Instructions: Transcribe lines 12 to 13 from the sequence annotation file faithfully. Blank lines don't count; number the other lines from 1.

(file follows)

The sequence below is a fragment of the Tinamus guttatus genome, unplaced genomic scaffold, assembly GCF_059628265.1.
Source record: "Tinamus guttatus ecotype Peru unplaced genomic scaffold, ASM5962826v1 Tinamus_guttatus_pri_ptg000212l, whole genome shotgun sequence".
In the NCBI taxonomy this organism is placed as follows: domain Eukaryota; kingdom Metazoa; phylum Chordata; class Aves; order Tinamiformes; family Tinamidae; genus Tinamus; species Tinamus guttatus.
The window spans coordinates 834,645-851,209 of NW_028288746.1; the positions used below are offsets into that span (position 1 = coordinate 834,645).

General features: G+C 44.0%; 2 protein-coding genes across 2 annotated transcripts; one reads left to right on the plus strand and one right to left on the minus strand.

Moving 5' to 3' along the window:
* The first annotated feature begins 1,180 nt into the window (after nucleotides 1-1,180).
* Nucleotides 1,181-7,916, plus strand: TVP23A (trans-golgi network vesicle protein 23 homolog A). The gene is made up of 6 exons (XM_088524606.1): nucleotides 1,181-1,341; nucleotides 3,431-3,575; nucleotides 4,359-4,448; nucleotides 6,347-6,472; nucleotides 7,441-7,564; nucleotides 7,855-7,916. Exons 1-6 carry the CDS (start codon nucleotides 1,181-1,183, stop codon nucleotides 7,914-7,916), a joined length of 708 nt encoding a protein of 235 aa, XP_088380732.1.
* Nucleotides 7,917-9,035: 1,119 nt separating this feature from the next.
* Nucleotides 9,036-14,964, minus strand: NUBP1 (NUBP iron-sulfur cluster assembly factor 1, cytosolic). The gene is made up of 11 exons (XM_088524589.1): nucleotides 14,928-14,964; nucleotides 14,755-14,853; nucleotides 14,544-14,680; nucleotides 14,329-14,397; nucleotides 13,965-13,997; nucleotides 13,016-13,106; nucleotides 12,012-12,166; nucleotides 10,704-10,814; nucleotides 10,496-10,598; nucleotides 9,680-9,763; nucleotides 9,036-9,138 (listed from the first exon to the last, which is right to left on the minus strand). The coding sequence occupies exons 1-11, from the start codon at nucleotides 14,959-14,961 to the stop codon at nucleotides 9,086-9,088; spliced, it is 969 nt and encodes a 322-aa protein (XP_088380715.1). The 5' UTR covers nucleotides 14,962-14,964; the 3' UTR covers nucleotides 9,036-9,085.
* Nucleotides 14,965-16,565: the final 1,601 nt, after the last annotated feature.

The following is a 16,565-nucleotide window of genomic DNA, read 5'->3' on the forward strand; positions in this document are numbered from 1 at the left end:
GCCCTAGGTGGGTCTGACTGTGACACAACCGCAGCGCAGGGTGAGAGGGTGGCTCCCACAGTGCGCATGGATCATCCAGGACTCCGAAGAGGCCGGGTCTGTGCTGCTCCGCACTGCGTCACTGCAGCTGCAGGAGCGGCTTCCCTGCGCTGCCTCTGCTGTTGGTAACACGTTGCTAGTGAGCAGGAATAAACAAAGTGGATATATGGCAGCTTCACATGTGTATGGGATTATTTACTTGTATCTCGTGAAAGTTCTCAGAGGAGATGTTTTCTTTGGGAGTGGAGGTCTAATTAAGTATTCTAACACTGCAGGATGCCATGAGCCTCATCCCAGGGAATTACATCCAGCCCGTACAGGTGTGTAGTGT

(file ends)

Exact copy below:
The following is a 16,565-nucleotide window of genomic DNA, read 5'->3' on the forward strand; positions in this document are numbered from 1 at the left end:
GCCCTAGGTGGGTCTGACTGTGACACAACCGCAGCGCAGGGTGAGAGGGTGGCTCCCACAGTGCGCATGGATCATCCAGGACTCCGAAGAGGCCGGGTCTGTGCTGCTCCGCACTGCGTCACTGCAGCTGCAGGAGCGGCTTCCCTGCGCTGCCTCTGCTGTTGGTAACACGTTGCTAGTGAGCAGGAATAAACAAAGTGGATATATGGCAGCTTCACATGTGTATGGGATTATTTACTTGTATCTCGTGAAAGTTCTCAGAGGAGATGTTTTCTTTGGGAGTGGAGGTCTAATTAAGTATTCTAACACTGCAGGATGCCATGAGCCTCATCCCAGGGAATTACATCCAGCCCGTACAGGTGTGTAGTGT